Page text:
But as they're older, we've got some teens and preteens in the house now and so, for their birthday they'll get a-- like we gave Gabe a cajón, and he doesn't play a percussion instrument, but it was so fun because everybody wanted to learn how to play it. So it's neat to just have things around, opportunities for them to try something new. And since we have the time at home, it's neat for them to be able to just sort of play off each other and enjoy music together.
"Orpheus having so many online events provides such a wonderful platform for people to share with each other and helps with that goal setting."
Georgia: Sarah, how have you seen Sophie's musical ability specifically develop over time?
Sarah: Well she loves having lessons with you, first of all.
Georgia: Aw, thank you.
Sarah: A big part of it is you've been a good friend to her, as well as a teacher, and she just enjoys seeing you and so that's been a huge blessing.
I think being home too, just because she is such a people person, she wants to connect with people. She's had the challenge of setting some goals for herself like, “What can I accomplish in this next week?” or “How long will it take me?” Because we've learned, if we spend too much time just playing, playing, playing, and we don't really know where it's going, then we'll end up playing the same piece for eight weeks and it gets kind of tiring, and then it's hard to persevere through those things.
So I think for her she's done better when she's found pieces she really enjoys, and then sets little goals for herself and says, “Let's accomplish this, let's finish this, and let's start a new piece in two weeks.” I think that's helped a little bit.
Georgia: Yeah definitely, and I think Orpheus having so many online events provides such a wonderful platform for people to share with each other and helps with that goal setting. It's like, “Well here comes Postcards for Seniors, let's do that. Oh, here comes Friendship Concert, let's do that.”
Sarah: Even just having a performance class, or just saying, “Your lesson is coming up, let's see if you can learn all the notes and rhythms up to this page for Tuesday.” Even little goals like that have been helpful.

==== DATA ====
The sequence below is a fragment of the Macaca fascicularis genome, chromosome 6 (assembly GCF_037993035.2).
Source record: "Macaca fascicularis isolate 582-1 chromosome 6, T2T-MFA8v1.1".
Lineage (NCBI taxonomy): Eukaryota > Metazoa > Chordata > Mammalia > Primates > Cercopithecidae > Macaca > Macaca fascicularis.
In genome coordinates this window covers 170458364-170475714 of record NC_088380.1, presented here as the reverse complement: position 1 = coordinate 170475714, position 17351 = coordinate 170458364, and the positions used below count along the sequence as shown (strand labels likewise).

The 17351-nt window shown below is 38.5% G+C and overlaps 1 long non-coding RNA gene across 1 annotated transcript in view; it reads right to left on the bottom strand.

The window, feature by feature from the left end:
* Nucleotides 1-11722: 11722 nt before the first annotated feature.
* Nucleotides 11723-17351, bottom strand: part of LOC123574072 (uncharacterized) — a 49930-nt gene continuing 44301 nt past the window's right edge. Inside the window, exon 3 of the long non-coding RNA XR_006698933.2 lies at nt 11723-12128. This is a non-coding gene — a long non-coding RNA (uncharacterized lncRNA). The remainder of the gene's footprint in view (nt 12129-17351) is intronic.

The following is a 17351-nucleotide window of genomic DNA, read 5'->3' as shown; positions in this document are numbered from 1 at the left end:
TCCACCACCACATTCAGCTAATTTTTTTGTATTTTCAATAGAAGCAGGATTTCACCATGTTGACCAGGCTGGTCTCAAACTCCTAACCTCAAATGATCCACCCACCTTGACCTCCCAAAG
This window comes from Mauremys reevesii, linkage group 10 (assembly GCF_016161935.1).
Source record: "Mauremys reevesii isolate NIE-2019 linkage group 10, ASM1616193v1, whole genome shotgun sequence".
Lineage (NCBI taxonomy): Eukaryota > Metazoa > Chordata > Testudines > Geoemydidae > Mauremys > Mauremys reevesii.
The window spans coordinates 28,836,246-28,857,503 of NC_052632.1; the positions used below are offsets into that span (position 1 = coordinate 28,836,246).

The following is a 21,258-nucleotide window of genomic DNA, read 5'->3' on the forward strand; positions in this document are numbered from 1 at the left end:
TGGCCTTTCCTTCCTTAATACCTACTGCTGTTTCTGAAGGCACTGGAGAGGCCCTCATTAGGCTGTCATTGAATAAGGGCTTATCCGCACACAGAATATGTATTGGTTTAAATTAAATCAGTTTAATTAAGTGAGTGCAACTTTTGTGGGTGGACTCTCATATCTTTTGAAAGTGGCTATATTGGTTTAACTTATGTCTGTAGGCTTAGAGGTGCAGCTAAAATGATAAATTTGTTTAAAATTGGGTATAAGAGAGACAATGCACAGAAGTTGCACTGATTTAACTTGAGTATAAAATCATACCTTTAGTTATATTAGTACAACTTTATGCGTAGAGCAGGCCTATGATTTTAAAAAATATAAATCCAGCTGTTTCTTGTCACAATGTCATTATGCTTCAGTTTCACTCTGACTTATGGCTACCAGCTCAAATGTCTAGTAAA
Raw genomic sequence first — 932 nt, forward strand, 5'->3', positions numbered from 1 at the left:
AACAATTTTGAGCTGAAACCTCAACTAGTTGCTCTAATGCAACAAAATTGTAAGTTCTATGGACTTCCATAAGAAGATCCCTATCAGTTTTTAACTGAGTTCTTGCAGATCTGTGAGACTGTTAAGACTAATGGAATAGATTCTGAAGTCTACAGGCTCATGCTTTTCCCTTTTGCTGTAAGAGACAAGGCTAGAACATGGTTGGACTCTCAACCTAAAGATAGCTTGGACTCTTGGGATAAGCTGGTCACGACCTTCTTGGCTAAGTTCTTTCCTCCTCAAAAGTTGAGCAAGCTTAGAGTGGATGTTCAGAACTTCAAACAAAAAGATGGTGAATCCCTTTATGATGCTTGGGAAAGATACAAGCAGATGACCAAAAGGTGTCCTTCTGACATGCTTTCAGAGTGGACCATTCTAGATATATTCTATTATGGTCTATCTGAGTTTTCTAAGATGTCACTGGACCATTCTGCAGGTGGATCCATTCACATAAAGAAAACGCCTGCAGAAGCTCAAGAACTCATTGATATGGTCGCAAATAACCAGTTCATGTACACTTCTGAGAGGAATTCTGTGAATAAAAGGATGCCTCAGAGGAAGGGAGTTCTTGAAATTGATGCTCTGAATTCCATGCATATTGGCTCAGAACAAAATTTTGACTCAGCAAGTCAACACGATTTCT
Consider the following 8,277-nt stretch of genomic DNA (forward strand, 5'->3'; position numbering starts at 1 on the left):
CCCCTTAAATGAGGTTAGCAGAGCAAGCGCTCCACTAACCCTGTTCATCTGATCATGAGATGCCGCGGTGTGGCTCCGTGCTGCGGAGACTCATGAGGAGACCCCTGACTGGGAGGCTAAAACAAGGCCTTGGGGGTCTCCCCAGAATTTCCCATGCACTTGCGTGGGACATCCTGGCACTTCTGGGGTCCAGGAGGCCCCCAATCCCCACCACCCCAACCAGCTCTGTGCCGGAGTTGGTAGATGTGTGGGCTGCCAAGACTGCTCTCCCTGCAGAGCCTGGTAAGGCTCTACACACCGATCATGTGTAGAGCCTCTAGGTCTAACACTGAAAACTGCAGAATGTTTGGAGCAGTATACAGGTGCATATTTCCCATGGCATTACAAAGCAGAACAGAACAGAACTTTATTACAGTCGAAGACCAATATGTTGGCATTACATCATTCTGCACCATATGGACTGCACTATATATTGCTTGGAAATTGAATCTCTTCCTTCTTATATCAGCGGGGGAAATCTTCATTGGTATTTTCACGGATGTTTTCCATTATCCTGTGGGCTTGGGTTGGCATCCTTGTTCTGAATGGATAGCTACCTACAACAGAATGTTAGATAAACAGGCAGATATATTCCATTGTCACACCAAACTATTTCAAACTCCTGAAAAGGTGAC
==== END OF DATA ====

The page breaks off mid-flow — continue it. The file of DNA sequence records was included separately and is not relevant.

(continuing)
Georgia: Being that connecting and collaborating with other musicians is so important to Sophie, when did you see this start to develop in her musical education?
Sarah: This girl takes the initiative, so she bugs me a lot if I'm not on top of things like, “Mom, did you text this person's mom? Mom, did you call her? Can we set up a time?” And so that helps. And I can tell what she's excited about, I can tell that she likes to work with people, she likes people a lot.
I think Sophie's at the age where she's been able to take some independence with accomplishing a goal and accomplishing a piece with somebody, and she's become pretty proficient with Flipgrid and things like that. That's been helpful because she helps her younger brother and sister a lot with Flipgrid also, and so I say, “Sophie, go!” [laughs] “Jeremy’s got to turn something in, so can you go help him take a video?”
Georgia: Would you have any advice that you would give for other parents in creating or finding safe social opportunities online?
Sarah: Everyone's got a different perspective on what's safe out there I guess, and so it's always best just to connect with the parents first and see how involved they want to be. I mean as parents we just know, “Okay our kids, in our minds, they have this goal. They need to accomplish this piece.” Or, “We've been told that they need to perform this together, so how are we going to do it?”